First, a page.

Desalting equation 1After 3 dilute/spin repeats, we will achieve our acceptable concentration of Tris, 100 times lower than the protein concentration.

 Example 2.

Let’s throw in some urea, dilute the protein to 0.1 mM, and do our calculation again. How many steps (n = ?) do we need to get from 6 M to 1 uM urea (100:1 protein-to-urea ratio) using the same spin column as before?

Desalting equation 2

You probably can get away with 6 dilute/spin repeats, but 7 would be better.

For those of you who hate equations, here’s a picture that illuminates the desalting process using the first example.

Desalting illuminated

“What if my protein is unstable without a buffer?”

In that case, it may not be amenable to the direct ESI MS. However, before throwing up your hands, try to desalt your protein. It might be stable in water at micromolar concentration long enough to be analyzed – I am speaking from experience. You also have an option of using LC ESI MS or submitting your partially desalted protein for MALDI TOF MS.




Which reagent is better for reducing disulfides, DTT or TCEP? The two reagents are quite different in their reactivity, stability towards oxidation, reaction mechanisms, and other categories.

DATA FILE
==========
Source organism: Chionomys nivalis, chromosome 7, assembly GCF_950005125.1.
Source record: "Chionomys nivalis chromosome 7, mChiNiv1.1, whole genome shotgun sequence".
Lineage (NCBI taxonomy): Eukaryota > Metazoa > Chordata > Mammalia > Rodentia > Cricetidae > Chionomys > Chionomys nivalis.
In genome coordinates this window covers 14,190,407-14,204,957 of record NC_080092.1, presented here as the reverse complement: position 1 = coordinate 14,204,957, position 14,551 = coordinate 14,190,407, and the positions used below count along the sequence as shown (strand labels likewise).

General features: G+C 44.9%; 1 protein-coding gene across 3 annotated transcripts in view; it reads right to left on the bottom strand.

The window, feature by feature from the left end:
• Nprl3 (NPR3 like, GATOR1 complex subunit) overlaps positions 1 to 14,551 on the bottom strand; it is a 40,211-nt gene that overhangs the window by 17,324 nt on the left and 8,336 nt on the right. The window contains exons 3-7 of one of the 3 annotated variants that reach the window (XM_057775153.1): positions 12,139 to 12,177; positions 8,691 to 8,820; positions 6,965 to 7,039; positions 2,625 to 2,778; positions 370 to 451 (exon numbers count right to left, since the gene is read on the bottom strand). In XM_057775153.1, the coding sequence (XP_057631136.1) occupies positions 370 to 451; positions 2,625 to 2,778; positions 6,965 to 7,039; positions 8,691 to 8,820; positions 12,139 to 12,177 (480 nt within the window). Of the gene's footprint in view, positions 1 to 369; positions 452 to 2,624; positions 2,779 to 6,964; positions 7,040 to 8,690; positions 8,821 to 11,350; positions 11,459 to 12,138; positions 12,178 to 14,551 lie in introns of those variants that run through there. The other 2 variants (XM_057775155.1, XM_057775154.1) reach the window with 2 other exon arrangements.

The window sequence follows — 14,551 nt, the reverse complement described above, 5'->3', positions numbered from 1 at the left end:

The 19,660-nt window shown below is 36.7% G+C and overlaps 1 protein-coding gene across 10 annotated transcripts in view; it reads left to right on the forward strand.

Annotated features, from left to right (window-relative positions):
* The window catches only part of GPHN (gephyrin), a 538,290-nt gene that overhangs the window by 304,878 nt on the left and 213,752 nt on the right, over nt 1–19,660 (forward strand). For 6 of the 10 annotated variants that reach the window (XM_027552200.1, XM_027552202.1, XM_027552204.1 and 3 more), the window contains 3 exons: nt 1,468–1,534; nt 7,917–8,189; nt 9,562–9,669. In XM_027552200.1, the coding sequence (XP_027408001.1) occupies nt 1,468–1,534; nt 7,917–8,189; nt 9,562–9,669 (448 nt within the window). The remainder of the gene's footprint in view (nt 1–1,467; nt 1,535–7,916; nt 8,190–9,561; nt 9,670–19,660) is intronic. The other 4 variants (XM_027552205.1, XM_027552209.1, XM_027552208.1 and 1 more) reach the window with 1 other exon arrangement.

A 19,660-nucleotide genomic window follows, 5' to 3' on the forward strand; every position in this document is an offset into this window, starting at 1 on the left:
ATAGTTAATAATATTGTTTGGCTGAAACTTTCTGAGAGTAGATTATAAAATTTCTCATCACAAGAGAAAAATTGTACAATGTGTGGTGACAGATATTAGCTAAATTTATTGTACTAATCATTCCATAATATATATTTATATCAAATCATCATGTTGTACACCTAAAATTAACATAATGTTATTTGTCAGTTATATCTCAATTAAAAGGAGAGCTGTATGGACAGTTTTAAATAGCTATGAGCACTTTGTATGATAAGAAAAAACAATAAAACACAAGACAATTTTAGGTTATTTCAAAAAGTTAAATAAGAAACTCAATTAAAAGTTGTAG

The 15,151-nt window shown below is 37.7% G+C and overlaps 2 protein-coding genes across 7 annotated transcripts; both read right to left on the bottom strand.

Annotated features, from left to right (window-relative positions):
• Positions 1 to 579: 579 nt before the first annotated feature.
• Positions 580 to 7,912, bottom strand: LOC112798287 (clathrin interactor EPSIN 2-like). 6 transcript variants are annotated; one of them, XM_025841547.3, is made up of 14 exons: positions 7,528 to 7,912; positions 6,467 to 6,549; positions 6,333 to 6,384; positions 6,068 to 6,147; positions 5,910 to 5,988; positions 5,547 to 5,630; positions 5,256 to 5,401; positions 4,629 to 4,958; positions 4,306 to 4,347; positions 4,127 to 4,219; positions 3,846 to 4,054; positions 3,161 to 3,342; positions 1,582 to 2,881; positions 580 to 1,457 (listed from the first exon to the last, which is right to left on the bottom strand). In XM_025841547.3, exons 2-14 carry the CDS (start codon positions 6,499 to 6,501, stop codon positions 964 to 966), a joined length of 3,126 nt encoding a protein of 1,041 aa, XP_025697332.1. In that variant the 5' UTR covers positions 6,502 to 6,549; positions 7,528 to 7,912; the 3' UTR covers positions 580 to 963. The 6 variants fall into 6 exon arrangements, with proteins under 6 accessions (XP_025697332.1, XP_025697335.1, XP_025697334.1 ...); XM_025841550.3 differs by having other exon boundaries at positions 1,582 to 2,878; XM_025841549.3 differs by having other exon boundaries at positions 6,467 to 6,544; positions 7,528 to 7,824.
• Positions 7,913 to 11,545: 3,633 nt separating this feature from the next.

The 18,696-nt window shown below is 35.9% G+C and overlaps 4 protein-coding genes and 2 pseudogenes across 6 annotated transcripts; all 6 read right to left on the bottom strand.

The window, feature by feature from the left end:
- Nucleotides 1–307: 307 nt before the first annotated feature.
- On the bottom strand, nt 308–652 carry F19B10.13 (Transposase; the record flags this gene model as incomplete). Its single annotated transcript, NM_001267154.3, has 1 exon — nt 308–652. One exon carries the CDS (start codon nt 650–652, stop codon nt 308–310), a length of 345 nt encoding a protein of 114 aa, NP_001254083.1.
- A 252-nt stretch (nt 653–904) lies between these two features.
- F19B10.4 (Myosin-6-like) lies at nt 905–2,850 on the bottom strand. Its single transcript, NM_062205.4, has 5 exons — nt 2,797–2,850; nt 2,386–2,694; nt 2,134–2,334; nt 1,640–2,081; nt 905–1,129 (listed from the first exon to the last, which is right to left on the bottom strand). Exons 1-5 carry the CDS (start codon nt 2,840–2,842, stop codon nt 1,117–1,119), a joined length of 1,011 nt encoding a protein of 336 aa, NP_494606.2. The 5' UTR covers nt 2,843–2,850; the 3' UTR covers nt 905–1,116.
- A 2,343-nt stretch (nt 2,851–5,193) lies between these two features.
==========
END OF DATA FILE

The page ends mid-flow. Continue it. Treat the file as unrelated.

DTT is a thiol-containing reagent, and this must be considered in applications involving thiol labeling. TCEP is charged in solution and should not be used in isoelectric focusing. Aqueous solutions of TCEP are quite acidic (pH 2-3).

TCEP HCl is odorless, air-stable crystalline solid, soluble in water at a > 1 M concentrations. It reduces disulfides at room temperature in < 5 min in dilute solutions (5 -50 mM). There is no need to remove TCEP prior to the use of sulfhydryl-reactive labels or crosslinkers. TCEP is selective toward disulfides, and is reactive at a broad pH range.

For those who love Chemistry:

TCEP mechanism

Reduction of disulfide with TCEP. First step is rate-determining, kinetic rather than thermodynamic control.



Reduction of disulfide with DTT. Formation of stable cyclic disulfide drives the reaction.